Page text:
2027 Rugby World Cup final venue race heats up, World Rugby chief executive Alan Gilpin interview, Destination NSW Rod McGeoch
“The rugby fraternity in Sydney worked really hard to get it.”
Only three Australian cities — Sydney, Melbourne and Perth — have stadiums big enough to host a World Cup final, with Brisbane’s Suncorp Stadium, the recently revamped Adelaide Oval and several regional stadiums in the running to host pool matches, quarter- or semi-finals.
Destination NSW will have a fight on their hands to come out on top, with the Victorian Government pushing the Melbourne Cricket Ground’s credentials when the tournament was awarded to Australia in May last year. Perth’s time zone will be more attractive to influential northern hemisphere broadcasters and Optus Stadium has received rave reviews as a Test match venue since the first Bledisloe Test was held there in 2019.
Gilpin said World Rugby, which is the majority owner of the 2027 tournament joint venture with RA, had no preference at this stage and was impressed with the amount of quality venues around the entire country.
He also acknowledged money would be a decisive factor, with the relevant state tourism boards expected to wage a bidding war for the final of a tournament considered to be the third-largest sporting event in the world, behind the Olympic Games and the FIFA World Cup.
“A big part of the choice is the way the tournament evolves around a host country, where teams are located at team bases, how you move teams around, there are time zone considerations, there are climate considerations, there are venue capacity considerations,” Gilpin said.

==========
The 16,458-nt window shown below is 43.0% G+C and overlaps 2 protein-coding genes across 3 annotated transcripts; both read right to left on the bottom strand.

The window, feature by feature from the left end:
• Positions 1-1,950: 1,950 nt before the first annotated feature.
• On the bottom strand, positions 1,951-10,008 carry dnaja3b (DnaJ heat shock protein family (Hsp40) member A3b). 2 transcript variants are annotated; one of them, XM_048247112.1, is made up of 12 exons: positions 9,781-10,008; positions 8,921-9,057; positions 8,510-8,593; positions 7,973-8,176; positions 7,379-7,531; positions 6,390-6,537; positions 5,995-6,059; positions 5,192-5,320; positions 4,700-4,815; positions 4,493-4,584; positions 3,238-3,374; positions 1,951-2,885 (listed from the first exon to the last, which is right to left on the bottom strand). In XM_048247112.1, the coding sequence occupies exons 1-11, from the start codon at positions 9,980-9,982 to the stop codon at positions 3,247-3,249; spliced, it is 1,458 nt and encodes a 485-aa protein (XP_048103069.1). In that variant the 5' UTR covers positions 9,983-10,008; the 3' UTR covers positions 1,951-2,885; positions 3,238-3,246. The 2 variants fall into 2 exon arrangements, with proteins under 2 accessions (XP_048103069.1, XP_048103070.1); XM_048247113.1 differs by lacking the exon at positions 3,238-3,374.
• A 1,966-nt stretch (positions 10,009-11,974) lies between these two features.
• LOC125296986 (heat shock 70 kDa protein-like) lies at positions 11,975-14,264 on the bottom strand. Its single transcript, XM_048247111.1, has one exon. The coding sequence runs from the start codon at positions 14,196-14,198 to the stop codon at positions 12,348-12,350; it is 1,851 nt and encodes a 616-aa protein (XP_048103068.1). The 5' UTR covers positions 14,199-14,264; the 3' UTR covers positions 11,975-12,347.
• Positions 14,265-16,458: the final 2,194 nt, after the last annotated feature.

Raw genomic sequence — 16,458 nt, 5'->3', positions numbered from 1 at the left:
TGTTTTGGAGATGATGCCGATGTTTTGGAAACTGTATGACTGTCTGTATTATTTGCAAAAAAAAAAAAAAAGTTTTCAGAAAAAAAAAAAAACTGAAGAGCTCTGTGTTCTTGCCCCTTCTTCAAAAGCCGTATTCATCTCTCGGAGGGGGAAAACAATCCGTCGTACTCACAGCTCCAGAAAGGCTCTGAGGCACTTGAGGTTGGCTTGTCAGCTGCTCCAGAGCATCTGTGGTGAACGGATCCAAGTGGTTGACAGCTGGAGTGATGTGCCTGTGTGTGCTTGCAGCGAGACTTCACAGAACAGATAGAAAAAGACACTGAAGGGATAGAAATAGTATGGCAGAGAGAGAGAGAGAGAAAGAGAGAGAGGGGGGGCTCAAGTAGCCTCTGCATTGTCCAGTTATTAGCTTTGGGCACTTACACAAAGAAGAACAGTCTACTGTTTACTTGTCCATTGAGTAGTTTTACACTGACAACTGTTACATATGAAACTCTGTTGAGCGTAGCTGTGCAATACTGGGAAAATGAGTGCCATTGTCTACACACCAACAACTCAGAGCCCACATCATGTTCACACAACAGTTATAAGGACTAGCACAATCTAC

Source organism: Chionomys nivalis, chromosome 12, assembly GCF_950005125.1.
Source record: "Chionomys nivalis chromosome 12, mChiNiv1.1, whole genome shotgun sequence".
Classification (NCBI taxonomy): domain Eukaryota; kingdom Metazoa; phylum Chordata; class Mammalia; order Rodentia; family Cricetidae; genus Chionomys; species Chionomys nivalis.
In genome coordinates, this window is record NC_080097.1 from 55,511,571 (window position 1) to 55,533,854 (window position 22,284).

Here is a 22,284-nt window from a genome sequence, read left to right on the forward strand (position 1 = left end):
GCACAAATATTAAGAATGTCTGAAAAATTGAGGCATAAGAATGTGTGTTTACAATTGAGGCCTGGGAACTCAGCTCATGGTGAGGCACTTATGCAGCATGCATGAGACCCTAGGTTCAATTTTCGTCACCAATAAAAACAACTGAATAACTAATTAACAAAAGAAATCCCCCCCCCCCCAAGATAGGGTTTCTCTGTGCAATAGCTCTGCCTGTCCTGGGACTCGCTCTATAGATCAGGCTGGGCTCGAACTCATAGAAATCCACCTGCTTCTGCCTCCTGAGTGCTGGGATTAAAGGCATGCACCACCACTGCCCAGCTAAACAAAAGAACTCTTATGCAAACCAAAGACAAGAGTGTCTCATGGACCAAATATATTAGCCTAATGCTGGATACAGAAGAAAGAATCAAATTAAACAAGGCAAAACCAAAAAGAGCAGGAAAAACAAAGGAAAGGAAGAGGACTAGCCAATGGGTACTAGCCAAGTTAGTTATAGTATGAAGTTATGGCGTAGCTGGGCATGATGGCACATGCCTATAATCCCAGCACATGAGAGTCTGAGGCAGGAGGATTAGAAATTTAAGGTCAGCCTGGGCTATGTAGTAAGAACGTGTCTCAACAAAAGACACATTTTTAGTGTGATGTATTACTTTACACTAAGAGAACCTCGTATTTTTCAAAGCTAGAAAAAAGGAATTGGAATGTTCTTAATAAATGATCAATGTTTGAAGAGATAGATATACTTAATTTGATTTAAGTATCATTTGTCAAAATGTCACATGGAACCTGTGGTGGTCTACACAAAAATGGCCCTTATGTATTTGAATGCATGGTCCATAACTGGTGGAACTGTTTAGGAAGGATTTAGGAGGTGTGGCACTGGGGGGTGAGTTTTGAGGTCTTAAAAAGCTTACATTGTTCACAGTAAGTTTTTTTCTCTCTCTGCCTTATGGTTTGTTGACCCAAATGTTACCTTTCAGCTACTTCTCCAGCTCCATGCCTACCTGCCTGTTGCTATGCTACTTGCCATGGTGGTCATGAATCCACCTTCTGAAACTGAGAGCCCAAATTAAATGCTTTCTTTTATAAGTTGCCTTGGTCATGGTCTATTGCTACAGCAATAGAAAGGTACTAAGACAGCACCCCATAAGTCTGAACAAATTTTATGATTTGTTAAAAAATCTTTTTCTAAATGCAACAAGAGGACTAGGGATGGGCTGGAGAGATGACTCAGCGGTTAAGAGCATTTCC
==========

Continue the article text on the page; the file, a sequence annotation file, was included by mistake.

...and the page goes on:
“And, we’ve got to be brutally honest about it, it’s also about where can you drive the right yield in terms of revenues. In Rugby World Cups traditionally the 10 biggest matches of the tournament make up — from ticket pricing and ticket certainty perspectives — a huge part of the [profit and loss] of the event.
“As everyone’s aware, the men’s World Cup is the major revenue driver under that four-year cycle of everything we do in the game, so we need to make sure we are maximising the revenue that [the tournament].”
McGeoch would not be drawn on what dollar figure might be attached to an event of that size but said NSW would be doing everything it could to make sure it came out on top. He also acknowledged that a large federal government contribution meant Canberra would have a say in where the final ended up.
“We’ll be absolutely determined to get it,” McGeoch said. “It’s all very well talking about major cities interstate but the reality is when you get past the Super 15 level, we are really where the game is at, as much as I like to see it grow in other states.”
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